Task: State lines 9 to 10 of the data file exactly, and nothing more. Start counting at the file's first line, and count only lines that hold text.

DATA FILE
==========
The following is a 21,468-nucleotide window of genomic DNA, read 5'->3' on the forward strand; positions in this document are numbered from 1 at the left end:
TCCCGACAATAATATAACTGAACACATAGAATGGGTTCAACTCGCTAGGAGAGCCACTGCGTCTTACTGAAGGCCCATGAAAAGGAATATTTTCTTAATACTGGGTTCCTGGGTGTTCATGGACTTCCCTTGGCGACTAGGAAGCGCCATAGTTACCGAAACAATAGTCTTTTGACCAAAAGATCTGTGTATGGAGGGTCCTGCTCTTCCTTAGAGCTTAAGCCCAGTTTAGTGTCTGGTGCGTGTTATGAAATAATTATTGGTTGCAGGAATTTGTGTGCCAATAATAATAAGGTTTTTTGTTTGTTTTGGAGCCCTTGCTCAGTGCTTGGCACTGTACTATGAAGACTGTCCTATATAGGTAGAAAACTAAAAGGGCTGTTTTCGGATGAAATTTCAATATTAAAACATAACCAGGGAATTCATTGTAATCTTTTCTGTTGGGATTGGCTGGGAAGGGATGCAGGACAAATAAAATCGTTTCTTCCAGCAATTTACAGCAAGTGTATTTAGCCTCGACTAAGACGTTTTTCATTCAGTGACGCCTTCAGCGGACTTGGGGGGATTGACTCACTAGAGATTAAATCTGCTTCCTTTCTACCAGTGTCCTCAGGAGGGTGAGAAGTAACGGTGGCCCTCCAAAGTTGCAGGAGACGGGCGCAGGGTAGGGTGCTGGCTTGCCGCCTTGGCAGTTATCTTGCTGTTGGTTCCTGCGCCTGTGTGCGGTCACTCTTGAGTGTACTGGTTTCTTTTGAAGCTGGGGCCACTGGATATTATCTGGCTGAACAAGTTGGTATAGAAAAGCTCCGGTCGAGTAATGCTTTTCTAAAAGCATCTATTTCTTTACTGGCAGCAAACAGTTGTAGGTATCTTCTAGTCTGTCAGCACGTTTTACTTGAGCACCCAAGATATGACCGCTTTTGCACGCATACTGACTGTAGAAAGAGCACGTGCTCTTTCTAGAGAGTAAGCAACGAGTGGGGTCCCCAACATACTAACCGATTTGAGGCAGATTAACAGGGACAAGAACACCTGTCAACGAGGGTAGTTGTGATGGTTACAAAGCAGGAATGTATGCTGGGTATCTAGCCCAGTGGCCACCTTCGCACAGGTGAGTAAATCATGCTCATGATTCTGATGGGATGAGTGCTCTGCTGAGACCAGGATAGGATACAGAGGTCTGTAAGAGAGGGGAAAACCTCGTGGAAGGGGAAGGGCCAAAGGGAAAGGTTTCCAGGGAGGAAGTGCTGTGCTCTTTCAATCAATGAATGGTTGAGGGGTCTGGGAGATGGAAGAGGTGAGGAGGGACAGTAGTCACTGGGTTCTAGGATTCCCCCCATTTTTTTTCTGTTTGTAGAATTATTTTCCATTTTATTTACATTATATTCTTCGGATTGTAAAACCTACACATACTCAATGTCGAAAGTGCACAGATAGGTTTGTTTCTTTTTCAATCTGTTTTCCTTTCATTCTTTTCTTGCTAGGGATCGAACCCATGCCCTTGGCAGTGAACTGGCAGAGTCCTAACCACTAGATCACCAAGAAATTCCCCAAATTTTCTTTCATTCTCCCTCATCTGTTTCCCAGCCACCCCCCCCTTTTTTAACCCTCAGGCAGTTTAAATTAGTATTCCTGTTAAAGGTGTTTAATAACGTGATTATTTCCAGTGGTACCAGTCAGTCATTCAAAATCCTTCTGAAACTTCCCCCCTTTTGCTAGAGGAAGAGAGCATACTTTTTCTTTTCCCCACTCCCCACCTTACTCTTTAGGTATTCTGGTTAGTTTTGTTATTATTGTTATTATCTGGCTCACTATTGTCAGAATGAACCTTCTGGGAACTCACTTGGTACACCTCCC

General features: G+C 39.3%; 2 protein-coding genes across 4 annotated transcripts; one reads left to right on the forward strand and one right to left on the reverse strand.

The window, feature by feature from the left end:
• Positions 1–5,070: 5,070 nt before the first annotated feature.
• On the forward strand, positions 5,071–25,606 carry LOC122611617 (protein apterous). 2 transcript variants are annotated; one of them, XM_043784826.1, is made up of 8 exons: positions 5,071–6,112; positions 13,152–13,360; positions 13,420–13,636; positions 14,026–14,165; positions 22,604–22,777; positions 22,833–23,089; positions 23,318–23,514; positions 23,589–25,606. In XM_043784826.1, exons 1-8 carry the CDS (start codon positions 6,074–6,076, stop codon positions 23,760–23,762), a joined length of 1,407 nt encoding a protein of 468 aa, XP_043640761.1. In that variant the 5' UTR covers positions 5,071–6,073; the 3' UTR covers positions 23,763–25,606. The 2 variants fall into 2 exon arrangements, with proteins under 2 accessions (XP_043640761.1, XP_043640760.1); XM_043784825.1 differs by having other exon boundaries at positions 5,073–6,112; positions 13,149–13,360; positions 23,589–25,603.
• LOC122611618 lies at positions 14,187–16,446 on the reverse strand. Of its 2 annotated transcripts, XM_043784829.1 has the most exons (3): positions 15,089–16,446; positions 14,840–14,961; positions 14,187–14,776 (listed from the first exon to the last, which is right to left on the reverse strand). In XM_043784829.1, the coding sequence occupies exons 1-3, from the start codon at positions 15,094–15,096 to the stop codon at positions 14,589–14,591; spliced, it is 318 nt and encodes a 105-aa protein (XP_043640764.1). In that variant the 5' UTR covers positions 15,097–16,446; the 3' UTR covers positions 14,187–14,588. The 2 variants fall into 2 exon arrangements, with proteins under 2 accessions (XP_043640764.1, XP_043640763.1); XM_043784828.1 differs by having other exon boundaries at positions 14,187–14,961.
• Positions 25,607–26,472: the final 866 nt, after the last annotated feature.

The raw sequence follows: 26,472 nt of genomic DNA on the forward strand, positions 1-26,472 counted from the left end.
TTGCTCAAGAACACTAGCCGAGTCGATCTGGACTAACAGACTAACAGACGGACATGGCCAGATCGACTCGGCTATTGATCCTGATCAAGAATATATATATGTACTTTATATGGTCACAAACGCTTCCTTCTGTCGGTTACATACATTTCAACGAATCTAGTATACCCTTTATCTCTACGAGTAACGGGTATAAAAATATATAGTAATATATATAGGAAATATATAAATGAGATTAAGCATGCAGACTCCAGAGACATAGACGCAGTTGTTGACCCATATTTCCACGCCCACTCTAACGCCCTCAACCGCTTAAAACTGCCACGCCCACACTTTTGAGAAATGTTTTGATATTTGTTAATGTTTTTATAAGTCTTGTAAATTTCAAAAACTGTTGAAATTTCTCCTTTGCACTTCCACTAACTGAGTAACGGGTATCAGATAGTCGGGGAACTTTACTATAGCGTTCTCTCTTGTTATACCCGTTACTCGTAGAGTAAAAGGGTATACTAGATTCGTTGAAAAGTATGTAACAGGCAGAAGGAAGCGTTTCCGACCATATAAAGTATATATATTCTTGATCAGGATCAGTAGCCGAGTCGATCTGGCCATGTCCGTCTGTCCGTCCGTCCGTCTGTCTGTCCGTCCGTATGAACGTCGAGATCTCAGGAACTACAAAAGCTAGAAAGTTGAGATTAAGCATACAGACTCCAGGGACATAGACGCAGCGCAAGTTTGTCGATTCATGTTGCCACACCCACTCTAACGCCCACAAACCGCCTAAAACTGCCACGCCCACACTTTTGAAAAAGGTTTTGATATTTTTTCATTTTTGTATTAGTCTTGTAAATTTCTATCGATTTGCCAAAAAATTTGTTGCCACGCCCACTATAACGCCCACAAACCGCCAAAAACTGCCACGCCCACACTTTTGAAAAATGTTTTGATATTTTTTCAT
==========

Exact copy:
The raw sequence follows: 26,472 nt of genomic DNA on the forward strand, positions 1-26,472 counted from the left end.
TTGCTCAAGAACACTAGCCGAGTCGATCTGGACTAACAGACTAACAGACGGACATGGCCAGATCGACTCGGCTATTGATCCTGATCAAGAATATATATATGTACTTTATATGGTCACAAACGCTTCCTTCTGTCGGTTACATACATTTCAACGAATCTAGTATACCCTTTATCTCTACGAGTAACGGGTATAAAAATATATAGTAATATATATAGGAAATATATAAATGAGATTAAGCATGCAGACTCCAGAGACATAGACGCAGTTGTTGACCCATATTTCCACGCCCACTCTAACGCCCTCAACCGCTTAAAACTGCCACGCCCACACTTTTGAGAAATGTTTTGATATTTGTTAATGTTTTTATAAGTCTTGTAAATTTCAAAAACTGTTGAAATTTCTCCTTTGCACTTCCACTAACTGAGTAACGGGTATCAGATAGTCGGGGAACTTTACTATAGCGTTCTCTCTTGTTATACCCGTTACTCGTAGAGTAAAAGGGTATACTAGATTCGTTGAAAAGTATGTAACAGGCAGAAGGAAGCGTTTCCGACCATATAAAGTATATATATTCTTGATCAGGATCAGTAGCCGAGTCGATCTGGCCATGTCCGTCTGTCCGTCCGTCCGTCTGTCTGTCCGTCCGTATGAACGTCGAGATCTCAGGAACTACAAAAGCTAGAAAGTTGAGATTAAGCATACAGACTCCAGGGACATAGACGCAGCGCAAGTTTGTCGATTCATGTTGCCACACCCACTCTAACGCCCACAAACCGCCTAAAACTGCCACGCCCACACTTTTGAAAAAGGTTTTGATATTTTTTCATTTTTGTATTAGTCTTGTAAATTTCTATCGATTTGCCAAAAAATTTGTTGCCACGCCCACTATAACGCCCACAAACCGCCAAAAACTGCCACGCCCACACTTTTGAAAAATGTTTTGATATTTTTTCAT